A guide to baselayers
What is a baselayer? It’s a good question and one that many people ask when they start to think about the right kit for wearing while enjoying the great outdoors. A baselayer comes in different shapes:
- A top: Short-sleeved or long-sleeved, with a crew neck, quarter zip or all varieties of zip
- Leggings: Long, three-quarter or shorts
- Vests and pants, ie underwear.
The idea of a baselayer is that it is worn against the skin and keeps you warm. They are made from a “magical” material that keeps you warm but also allows sweat to wick away to the outside. Most fabrics are either man-made 100% polyester, a polyester/elastine mix, polypropylene or natural Merino wool.
How does a baselayer work?
A baselayer is like another layer of skin, which keep your body temperature even. One base layer is enough for many conditions but if you’re looking for extra warmth then two base layers will help to trap more heat and keep you warmer. But a baselayer has another advantage; it allows sweat to evaporate through the material. This means that you’ll stay warm and dry.
What about cotton as a baselayer?
While a cotton fabric layer might keep you warm for a while, as soon as you start to sweat it simply holds the water vapour and will eventually become wet. Once the cotton layer is wet, you’ll feel damp – and end up more than miserable, especially if you stop exercising, when the cotton layer will make you cold and damp.
The advantage of layering your baselayers
Instead of putting on just one or two thick layers to keep your body warm, most outdoors people know the benefits of a system of layering. This sees them wearing many thin layers, each of which trap in essential heat between the layers.
By wearing many layers it is possible to add more or peel off some as you become warmer of cooler and according to the conditions.
So, for example, you’re climbing a hill or cycling for a few hours. To start with you might feel a little chilly because you have just started out. So you wear a couple of baselayers and a waterproof jacket outer layer.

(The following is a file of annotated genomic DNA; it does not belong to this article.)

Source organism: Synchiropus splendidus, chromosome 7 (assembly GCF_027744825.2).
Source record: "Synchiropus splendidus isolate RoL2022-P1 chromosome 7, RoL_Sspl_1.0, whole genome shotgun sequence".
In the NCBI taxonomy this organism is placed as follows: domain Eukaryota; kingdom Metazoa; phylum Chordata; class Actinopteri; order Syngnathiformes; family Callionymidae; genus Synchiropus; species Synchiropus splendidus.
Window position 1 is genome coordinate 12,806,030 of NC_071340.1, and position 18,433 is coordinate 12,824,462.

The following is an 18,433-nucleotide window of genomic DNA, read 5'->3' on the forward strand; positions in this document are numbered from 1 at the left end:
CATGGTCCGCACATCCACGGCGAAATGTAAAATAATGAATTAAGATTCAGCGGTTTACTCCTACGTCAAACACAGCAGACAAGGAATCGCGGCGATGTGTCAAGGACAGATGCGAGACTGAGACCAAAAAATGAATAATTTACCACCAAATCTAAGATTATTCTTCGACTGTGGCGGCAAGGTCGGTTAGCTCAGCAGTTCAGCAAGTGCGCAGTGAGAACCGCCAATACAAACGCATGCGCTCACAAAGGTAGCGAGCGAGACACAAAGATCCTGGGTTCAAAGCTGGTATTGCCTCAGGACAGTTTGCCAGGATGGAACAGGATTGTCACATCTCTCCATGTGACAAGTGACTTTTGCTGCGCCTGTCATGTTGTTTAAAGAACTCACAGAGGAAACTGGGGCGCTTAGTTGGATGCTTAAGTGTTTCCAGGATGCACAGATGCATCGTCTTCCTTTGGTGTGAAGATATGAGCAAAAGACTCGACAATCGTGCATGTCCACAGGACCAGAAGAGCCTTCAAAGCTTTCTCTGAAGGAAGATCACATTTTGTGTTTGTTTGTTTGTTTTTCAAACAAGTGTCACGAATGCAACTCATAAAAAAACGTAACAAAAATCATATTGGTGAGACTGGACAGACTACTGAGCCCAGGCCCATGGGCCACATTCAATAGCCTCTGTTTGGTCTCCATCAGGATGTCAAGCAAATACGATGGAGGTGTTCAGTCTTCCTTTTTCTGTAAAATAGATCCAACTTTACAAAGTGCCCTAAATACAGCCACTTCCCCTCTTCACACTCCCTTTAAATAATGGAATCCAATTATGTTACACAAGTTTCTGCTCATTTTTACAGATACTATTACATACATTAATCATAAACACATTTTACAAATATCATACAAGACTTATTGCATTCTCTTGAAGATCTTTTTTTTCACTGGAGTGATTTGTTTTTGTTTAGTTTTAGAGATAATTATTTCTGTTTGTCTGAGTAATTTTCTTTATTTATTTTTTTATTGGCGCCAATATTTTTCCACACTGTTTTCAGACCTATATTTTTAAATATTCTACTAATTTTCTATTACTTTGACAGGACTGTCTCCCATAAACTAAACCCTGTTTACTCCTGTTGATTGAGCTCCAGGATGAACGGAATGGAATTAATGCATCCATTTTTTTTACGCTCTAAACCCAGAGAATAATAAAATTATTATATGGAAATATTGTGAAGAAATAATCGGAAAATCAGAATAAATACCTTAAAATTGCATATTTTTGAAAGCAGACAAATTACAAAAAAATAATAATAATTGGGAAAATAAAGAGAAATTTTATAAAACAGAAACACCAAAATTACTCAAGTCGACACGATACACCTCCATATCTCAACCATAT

As you start to climb or cycle further and harder your core body temperature rises and so you peel off the outer layer and also one of the thinner base layers. Because base layers are made of “magical” material the sweat created by your extra effort is allowed to escape to the outside of the baselayer material and so you remain warm but without becoming damp.
Then, at higher altitude, the wind picks up and you begin to feel a bit chilly again so you put your second base layer back on, adding another layer of warmth.
Baselayers in the summer
A t-shirt or lightweight long-sleeved baselayer is a great asset in summer, too. This is when you’re much more likely to sweat and a good baselayer will allow your sweat to effectively wick away so that your skin remains cool and dry.
The modern baselayer – and fit
Most baselayers feel smooth against the skin and they are very lightweight. It's up to you whether you wear it skin-tight or a little looser, but for best effect, a baselayer should fit snugly. There are baselayers to suit male physiques and more tailored baselayers for women. If you feel self-conscious, buy a tightfitting baselayer and add a looser fit t-shirt over the top.
These days they come in lots of different colours and designs and can look as good as a top for wearing to the pub as they are effective for heading out for a range of outdoor pursuits.
Other benefits of baselayers
Most baselayers are also quick drying and many come with an antibacterial finish (to stop them whiffing after a few wears!)
Many baselayer brands have a range of baselayer warmths to suit different seasons and activities. For example, the Trespass technical baselayer range comes in three performance levels. Check out a review of the Trespass Active baselayer TP 75.
What are baselayers good for?
Whatever your chosen outdoors pursuits you’ll use a baselayer or two or three. They are great for walking, cycling skiing, running, snowboarding, horse riding, playing football and pretty much any form of exercise, except swimming.
It’s hard to imagine a 21st century outdoors wardrobe without a drawer full of baselayers.